Ozzy Osbourne - “Bark at the Moon”
One of my all-time favorite music videos, Bark at the Moon and its title track, are peak ’80s camp Ozzy. The first album recorded after the unexpected death of wunderkind guitarist Randy Rhoads, Bark at the Moon features Jake E. Lee in his spot, now buried with keyboards. It’s a different sound for Ozzy, but I’ve always had a soft spot for it.
Also, one of the original acts that drew the “Satanic Panic,” Ozzy finally addresses the issue on “Rock and Roll Rebel,” singing a chorus of “I’m just a rock and roll rebel, I’ll tell you no lies, they say I worship the devil, they must be stupid or blind, I’m just a rock and roll rebel.”
Some things never change.
Ramones - “Pet Sematary”
Stephen King handpicked the Ramones to write the end credits song for the 1989 film adaptation of the novel by the same name. The band was well past their heyday by this point, but “Pet Sematary” became one of their bigger hits, giving sales of the Brain Drain album a boost. The video is also iconic, filmed on what appears to be a freezing night at Sleepy Hollow Cemetery with cameos from Debbie Harry and Chris Stein of Blondie.
Master P & Silkk The Shocker - “Scream”
There’s been a lot of press in the last few weeks for the twenty-fifth anniversary of Scream. This dreadful effort from Master P and Silkk The Shocker would come the following year, opening the Scream 2 soundtrack. This song has aged even worse than I remember - Master P thought his signature “UUUUUHHH” was enough of a hook.
If you were a BMG or Columbia House member in the ’90s, you indeed owned this mess of a pop soundtrack (read my article about this phenomenon here). With little to no genre theming, this thing also included Kottonmouth Kings, Sugar Ray, D’Angelo, Dave Matthews Band, Collective Soul, Less Than Jake… you get the picture.
The Misfits - “Halloween” & “Halloween II”
Glenn Danzig’s former house has become a Halloween meme in itself, but this early single from the horror punk godfathers will be celebrating its 40 anniversary this weekend. Now a punk classic, the song has been covered by AFI, Alkaline Trio, Mudhoney, and probably plenty of basement shows.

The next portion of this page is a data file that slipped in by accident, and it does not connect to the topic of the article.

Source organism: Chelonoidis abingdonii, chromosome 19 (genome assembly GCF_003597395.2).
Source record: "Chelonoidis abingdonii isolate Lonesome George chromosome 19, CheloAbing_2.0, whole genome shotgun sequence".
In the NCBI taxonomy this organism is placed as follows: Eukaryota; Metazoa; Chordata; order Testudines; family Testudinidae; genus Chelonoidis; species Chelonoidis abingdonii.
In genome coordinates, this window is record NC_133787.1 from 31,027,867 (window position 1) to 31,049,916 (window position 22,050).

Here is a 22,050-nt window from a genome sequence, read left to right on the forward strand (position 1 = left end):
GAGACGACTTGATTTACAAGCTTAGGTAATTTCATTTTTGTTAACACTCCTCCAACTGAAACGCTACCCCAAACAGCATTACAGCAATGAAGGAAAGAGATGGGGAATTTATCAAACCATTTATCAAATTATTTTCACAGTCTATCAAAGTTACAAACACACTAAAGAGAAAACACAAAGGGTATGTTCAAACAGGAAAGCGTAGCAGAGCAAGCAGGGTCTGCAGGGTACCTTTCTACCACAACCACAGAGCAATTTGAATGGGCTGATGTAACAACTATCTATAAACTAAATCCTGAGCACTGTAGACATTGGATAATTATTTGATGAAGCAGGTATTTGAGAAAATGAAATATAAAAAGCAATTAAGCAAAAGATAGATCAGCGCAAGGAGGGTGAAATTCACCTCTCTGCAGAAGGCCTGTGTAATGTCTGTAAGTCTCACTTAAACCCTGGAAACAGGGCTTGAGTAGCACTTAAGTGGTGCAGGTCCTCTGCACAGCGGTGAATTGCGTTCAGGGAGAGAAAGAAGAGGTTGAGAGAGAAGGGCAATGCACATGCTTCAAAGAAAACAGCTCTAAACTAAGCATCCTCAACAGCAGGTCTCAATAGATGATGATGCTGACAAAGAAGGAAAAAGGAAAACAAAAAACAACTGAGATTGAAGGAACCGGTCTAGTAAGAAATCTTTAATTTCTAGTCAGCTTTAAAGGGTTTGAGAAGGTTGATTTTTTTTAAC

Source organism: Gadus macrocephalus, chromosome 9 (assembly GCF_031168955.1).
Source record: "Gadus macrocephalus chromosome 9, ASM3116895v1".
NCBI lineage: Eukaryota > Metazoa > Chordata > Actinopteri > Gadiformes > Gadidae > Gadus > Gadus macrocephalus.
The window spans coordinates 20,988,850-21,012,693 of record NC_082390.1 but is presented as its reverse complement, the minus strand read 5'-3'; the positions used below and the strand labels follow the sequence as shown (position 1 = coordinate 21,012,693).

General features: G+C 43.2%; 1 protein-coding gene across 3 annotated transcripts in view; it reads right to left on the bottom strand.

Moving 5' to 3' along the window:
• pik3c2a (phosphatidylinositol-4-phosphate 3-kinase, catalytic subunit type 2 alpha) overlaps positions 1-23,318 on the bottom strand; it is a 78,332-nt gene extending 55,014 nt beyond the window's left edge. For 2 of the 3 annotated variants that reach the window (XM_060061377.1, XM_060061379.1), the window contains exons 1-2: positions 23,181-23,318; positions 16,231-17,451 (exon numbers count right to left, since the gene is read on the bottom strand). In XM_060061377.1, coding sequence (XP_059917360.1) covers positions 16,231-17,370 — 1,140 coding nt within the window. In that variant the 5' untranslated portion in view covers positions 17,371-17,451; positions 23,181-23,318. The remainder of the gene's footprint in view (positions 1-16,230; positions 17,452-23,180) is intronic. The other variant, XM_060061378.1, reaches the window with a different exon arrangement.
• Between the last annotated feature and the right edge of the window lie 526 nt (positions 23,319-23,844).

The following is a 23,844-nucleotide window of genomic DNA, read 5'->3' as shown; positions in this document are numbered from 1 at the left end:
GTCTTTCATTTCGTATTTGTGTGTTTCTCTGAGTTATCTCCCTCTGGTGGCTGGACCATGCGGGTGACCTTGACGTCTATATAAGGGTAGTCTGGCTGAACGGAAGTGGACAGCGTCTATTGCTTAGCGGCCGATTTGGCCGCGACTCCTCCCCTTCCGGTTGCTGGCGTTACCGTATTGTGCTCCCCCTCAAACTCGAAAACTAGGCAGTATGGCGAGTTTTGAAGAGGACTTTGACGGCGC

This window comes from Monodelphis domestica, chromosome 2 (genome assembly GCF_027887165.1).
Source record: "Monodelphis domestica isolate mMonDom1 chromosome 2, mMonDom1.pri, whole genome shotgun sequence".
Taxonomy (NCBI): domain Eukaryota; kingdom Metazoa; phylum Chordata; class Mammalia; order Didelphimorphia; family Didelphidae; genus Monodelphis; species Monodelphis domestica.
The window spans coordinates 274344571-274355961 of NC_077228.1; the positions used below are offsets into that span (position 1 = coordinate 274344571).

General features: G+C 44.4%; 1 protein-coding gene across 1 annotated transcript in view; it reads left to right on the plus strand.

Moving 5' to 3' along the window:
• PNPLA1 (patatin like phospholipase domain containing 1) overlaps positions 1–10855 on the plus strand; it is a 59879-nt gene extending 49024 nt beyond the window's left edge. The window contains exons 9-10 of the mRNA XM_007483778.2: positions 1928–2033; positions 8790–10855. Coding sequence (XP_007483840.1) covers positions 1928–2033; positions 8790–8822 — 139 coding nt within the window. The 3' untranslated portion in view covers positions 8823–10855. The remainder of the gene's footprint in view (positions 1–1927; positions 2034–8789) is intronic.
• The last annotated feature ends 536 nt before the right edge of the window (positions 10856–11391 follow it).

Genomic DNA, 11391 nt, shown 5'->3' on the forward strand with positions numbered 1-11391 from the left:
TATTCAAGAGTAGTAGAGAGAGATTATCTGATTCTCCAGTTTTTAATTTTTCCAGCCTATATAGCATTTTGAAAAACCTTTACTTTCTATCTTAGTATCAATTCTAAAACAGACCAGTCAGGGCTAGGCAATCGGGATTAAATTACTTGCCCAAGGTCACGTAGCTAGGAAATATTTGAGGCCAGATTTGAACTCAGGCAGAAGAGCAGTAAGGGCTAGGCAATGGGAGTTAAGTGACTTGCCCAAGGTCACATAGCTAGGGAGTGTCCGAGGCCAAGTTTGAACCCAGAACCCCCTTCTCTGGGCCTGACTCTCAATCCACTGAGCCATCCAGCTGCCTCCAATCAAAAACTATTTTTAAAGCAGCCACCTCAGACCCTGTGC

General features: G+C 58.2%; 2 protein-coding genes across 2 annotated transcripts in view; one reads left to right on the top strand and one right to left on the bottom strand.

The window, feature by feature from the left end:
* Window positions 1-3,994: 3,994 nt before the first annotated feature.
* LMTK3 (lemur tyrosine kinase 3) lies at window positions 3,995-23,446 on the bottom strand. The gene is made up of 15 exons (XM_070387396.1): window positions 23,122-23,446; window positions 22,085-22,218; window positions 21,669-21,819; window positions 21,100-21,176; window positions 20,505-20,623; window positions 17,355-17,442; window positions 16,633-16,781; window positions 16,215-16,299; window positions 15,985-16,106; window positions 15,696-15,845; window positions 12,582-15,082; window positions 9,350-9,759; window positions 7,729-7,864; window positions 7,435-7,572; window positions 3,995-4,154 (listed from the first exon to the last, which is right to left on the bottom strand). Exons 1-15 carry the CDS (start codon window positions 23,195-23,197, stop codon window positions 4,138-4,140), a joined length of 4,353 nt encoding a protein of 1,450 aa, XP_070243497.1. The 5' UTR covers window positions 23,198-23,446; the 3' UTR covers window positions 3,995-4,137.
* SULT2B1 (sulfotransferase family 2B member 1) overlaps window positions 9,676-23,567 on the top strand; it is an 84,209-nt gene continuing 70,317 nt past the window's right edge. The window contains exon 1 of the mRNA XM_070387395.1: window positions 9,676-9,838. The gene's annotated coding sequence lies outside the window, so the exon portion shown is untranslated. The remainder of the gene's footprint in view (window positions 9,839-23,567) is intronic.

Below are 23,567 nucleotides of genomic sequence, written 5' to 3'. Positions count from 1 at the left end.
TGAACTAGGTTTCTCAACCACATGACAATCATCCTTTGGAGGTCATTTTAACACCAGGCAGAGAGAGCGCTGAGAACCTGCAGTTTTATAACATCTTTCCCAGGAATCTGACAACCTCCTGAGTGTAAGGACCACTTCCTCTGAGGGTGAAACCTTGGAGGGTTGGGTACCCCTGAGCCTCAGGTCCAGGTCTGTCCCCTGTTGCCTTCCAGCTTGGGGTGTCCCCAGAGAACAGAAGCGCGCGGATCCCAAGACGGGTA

Oingo Boingo - “Dead Man’s Party”
Before Danny Elfman would rule Halloween parties forever by writing the songs and score for The Nightmare Before Christmas, he was the leader of Oingo Boingo. With a Día de Los Muertos-themed album cover, this title track is all spooky season… except for the music video.
After the record’s first single, “Weird Science” charted as the theme to the movie of the same name, “Dead Man’s Party” was used for Rodney Dangerfield’s Back to School, complete with the band playing the song at a righteous college party.
DJ Jazzy Jeff & The Fresh Prince - “A Nightmare on My Street”
This past month, I’ve rewatched all of the original A Nightmare on Elm Street movies, which are full of wild moments on their soundtracks. Featuring a wide range of artists like Dokken, Blondie, Kool Moe Dee, and Goo Goo Dolls, New Line Cinema found any way to cash in on Freddy’s popularity in the late ’80s and early ’90s.
My favorite out of all of these songs is one that didn’t even make the soundtrack. Initially recorded for Nightmare on Elm Street 4: The Dream Master, New Line Cinema rejected the song by DJ Jazzy Jeff and Willow and Jaden’s Dad. The duo released it anyway on their album He’s The DJ, I’m The Rapper, and this video showed a few times on MTV before the studio sued their label.
Once thought to be lost to the ages with no one owning a copy, the internet came to the rescue a few years ago. There are references to Freddy and the movies, but the Freddy in the video is a bizarro Frankenstein with record styluses for blades. It’s a pretty great watch after being lost for thirty years.